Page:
When the Apostle Paul defended his teachings of the gospel, there were occasions where he needed to flaunt a little bit of street cred- “A Hebrew of Hebrews” he called himself, while toting his education and family heritage. So before I begin writing about Star Wars, allow me to follow the Apostle Paul’s example.
Do you love Star Wars? Yes. It was my idol and religion before becoming a Christian.
How much do you love Star Wars? When the movie prequels came out, I made my own Jedi costume and wore it to theaters. I wasn’t yet alive when the originals came…
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A huge congratulations to our very own Matt Schneider for winning the New Yorker caption contest last month! Read the winning caption and Matt’s comments on the situation here. Here’s a fresh one for today:
Also, watch out Kentuckians and Nashvillians: I’ll be in Paducah, KY, on Saturday, November 16th to lead a seminar on “Grace in the Age of Facebook”, from 3-5pm at Grace Episcopal Church, where I’ll also be preaching the following morning. Would love to see/meet you! Go here for more details.
I recently received some of the most exciting news of my life: I am a finalist in The New Yorker Cartoon Caption Contest this week, Oct. 21 to Oct. 27. This is kind of a big deal. So I am shamelessly begging you to go to newyorker.com/humor/caption to vote for your favorite caption (hopefully mine, please) in Contest #399 by Sunday. This isn’t just a self-promoting plug though. Since I have your attention, I am going to take the opportunity to say a few words about this famously cool albeit geeky contest whose devotees have included the likes of film critic Roger…
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A great quick one about inner-lawyers and the heat they can generate when the wheels start turning:
BELMONT, MA—Escalating over the course of 20 minutes from a restrained discussion with a coworker to a heated confrontation between multiple members of his management team, the fantasized argument currently taking place in the mind of Digital Ventures, Inc. employee Jesse Newman is getting pretty intense, sources confirmed today. “You’re talking to me about incompetence? Me?” Newman said in his mind while furrowing his brow and letting the entirely fictitious dispute go to an increasingly frank and emotionally charged place. “Mark, no one in this room agrees with you. Why? Because they don’t respect you. And they never have. And if you honestly believe that what you do around here is in any way vital, or important, or irreplaceable, then you are out of your mind. Absolutely out of your mind. No…you made it personal by insinuating that I wasn’t up to the task.”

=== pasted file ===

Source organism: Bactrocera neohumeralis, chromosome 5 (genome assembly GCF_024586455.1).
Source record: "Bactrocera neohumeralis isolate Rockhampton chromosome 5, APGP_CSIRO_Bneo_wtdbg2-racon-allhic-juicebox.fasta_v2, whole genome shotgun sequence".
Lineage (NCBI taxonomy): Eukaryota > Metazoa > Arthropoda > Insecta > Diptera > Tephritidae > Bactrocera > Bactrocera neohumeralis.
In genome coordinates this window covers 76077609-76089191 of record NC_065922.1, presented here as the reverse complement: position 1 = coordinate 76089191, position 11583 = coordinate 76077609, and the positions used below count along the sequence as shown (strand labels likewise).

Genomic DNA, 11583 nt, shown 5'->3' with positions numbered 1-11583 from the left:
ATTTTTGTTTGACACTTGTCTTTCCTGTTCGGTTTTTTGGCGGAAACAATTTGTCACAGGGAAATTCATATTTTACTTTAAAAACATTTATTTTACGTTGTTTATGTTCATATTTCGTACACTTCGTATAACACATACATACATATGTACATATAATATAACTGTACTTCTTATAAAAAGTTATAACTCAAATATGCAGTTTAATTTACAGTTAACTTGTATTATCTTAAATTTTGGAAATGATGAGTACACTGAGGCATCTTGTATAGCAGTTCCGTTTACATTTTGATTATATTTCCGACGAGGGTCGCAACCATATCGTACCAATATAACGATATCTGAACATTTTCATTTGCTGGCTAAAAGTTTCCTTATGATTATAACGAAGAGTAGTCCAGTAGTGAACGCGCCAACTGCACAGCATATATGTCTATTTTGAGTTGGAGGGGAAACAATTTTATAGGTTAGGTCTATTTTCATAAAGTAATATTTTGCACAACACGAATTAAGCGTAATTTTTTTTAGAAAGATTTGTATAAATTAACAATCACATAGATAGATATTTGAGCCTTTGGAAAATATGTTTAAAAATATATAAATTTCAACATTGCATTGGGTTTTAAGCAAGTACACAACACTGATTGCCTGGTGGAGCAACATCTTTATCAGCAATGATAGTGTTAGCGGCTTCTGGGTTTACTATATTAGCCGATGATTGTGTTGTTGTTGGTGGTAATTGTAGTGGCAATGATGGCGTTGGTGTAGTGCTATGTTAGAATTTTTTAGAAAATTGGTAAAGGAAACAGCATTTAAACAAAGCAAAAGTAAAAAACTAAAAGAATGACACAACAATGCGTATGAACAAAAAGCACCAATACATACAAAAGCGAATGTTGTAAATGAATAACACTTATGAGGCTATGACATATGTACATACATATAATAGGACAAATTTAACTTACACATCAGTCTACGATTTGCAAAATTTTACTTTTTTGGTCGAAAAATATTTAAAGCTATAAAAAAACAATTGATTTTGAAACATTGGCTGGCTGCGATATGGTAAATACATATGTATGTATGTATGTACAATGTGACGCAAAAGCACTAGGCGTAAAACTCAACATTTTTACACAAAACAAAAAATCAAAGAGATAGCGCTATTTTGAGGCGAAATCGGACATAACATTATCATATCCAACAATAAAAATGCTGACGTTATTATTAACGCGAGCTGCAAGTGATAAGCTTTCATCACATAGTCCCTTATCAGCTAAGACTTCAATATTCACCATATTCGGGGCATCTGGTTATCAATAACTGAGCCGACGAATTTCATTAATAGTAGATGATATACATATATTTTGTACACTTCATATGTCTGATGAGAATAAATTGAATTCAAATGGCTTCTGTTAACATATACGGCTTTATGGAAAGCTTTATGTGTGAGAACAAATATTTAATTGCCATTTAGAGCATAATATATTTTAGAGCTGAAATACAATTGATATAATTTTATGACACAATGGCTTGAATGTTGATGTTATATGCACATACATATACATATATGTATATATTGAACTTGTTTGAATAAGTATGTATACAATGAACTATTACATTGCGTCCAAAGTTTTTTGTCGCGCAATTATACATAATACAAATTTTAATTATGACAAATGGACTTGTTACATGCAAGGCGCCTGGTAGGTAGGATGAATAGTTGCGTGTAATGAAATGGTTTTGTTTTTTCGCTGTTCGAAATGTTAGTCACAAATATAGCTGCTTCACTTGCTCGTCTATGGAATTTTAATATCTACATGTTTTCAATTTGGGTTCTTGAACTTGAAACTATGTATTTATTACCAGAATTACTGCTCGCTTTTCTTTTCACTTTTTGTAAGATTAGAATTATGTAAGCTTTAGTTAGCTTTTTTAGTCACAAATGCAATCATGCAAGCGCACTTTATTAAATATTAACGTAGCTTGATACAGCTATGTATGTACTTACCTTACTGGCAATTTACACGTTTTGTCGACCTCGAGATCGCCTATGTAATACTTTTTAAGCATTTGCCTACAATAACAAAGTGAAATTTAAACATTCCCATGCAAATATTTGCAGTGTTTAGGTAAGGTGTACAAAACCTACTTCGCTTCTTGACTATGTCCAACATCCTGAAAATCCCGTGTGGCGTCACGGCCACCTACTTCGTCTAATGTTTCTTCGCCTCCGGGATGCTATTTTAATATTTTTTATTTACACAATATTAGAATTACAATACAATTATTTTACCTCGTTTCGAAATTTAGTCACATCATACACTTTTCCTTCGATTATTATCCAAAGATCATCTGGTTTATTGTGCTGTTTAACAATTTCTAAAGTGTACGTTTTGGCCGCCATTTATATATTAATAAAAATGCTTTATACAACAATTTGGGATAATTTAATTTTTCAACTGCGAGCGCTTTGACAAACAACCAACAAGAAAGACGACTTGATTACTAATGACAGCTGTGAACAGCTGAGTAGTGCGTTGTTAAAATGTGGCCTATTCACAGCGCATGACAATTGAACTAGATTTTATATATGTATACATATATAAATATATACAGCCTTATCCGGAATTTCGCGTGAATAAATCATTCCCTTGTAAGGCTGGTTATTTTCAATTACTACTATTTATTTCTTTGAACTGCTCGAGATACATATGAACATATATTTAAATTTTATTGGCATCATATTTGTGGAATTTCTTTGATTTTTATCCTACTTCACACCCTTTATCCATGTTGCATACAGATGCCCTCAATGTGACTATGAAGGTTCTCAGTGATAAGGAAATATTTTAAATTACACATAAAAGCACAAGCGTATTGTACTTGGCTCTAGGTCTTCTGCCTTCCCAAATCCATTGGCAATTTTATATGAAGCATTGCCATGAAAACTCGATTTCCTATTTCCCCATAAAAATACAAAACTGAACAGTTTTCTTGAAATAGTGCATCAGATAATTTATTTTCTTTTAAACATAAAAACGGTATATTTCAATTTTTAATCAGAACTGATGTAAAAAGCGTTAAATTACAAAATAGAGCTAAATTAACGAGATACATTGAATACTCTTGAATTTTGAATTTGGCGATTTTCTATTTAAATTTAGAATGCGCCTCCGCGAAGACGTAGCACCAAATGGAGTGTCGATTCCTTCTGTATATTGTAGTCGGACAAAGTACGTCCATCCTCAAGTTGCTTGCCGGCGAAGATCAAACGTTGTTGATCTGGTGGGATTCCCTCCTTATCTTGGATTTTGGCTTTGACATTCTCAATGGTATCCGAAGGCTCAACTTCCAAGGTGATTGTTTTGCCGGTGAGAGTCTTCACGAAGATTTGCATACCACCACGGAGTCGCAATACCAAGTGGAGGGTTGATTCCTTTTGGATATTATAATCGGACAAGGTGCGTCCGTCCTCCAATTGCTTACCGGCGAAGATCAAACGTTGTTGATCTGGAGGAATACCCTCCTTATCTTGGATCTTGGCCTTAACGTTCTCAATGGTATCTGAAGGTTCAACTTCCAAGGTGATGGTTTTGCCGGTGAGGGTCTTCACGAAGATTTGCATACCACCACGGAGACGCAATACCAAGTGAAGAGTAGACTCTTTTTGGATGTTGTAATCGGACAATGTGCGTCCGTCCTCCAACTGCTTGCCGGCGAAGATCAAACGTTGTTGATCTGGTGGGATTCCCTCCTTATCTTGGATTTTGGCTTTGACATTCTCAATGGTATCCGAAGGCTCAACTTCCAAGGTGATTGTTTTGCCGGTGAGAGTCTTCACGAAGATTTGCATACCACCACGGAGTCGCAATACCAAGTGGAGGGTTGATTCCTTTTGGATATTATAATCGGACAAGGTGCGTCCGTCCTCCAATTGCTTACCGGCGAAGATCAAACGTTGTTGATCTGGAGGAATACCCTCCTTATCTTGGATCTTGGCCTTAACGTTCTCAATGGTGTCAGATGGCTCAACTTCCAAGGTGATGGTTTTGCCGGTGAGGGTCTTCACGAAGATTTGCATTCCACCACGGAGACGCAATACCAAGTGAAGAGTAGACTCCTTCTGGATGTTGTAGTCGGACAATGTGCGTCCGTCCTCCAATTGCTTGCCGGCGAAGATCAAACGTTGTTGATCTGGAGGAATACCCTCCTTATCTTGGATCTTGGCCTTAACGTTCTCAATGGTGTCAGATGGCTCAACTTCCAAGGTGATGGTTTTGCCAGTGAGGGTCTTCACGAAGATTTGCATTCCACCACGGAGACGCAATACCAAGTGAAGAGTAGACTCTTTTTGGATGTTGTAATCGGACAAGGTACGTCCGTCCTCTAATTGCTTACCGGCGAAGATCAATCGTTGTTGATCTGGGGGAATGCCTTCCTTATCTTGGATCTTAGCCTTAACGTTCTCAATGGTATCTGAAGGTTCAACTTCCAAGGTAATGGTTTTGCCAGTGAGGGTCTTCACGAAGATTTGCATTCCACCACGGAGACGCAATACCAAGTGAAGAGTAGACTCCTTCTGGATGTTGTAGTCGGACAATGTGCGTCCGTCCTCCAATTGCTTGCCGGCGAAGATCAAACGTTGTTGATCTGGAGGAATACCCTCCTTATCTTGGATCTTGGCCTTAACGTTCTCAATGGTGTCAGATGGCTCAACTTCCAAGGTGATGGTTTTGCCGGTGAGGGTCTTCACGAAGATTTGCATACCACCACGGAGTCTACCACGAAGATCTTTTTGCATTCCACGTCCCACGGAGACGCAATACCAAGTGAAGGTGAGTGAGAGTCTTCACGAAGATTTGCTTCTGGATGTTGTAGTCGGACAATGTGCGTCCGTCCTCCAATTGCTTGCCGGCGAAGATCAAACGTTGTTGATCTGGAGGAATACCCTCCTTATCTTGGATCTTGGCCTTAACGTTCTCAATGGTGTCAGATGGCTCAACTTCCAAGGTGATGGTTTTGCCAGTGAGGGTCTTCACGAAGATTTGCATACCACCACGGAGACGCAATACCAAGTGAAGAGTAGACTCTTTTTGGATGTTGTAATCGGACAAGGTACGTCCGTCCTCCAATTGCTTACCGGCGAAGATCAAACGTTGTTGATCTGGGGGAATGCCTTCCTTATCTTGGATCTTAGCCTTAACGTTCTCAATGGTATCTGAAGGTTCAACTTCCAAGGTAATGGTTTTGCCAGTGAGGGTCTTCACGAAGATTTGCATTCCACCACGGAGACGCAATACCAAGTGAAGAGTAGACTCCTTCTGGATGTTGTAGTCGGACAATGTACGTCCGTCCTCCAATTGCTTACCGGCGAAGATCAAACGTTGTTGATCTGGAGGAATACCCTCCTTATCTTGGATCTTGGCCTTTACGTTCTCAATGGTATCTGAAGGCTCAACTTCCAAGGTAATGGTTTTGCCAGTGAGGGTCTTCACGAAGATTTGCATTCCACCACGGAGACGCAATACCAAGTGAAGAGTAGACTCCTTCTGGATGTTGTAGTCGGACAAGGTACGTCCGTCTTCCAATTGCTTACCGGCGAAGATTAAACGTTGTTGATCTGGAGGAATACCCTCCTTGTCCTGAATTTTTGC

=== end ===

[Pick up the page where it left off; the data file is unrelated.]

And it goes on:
Read the rest here.
By Jerry Van Amerongen, via Offbeat Comics, ht GH:
1. To start off, Henry Allen over at The Wall Street Journal describes a contemporary cultural inertia he’s felt. An ironically self-described ex-”Ziggy Zeitgeist”, he’s now in limbo, the cultural doldrums, ht VH:
Now I am disquieted. It’s not that I see things changing for better or worse, for richer or poorer, or even not changing at all. It’s something else: The most important thing in our culture-sphere isn’t change but the fact that reality itself is dwindling, fading like sunstruck wallpaper, turning into a silence of the dinner-party sort that leads to a default discussion of movies.
Is some sort of cultural entropy…
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1. Tim Kreider strikes again! Over at The New Yorker, he doubts whether people should ever design their own book cover. As good as some of Malcolm Gladwell’s material can be, his covers are the gold standard in marketing and catering to expectations. See, for instance, the Malcolm Gladwell Book Generator, and you’ll see what he means (Stretch: What George Takei, the Boston Celtics, and a Toaster Oven Have in Common). Anyway, Kreider’s insights, as usual, go a bit deeper, ht LL:
There’s often an embarrassing disconnect between how people try to present themselves and how they’re actually perceived, which is why they…
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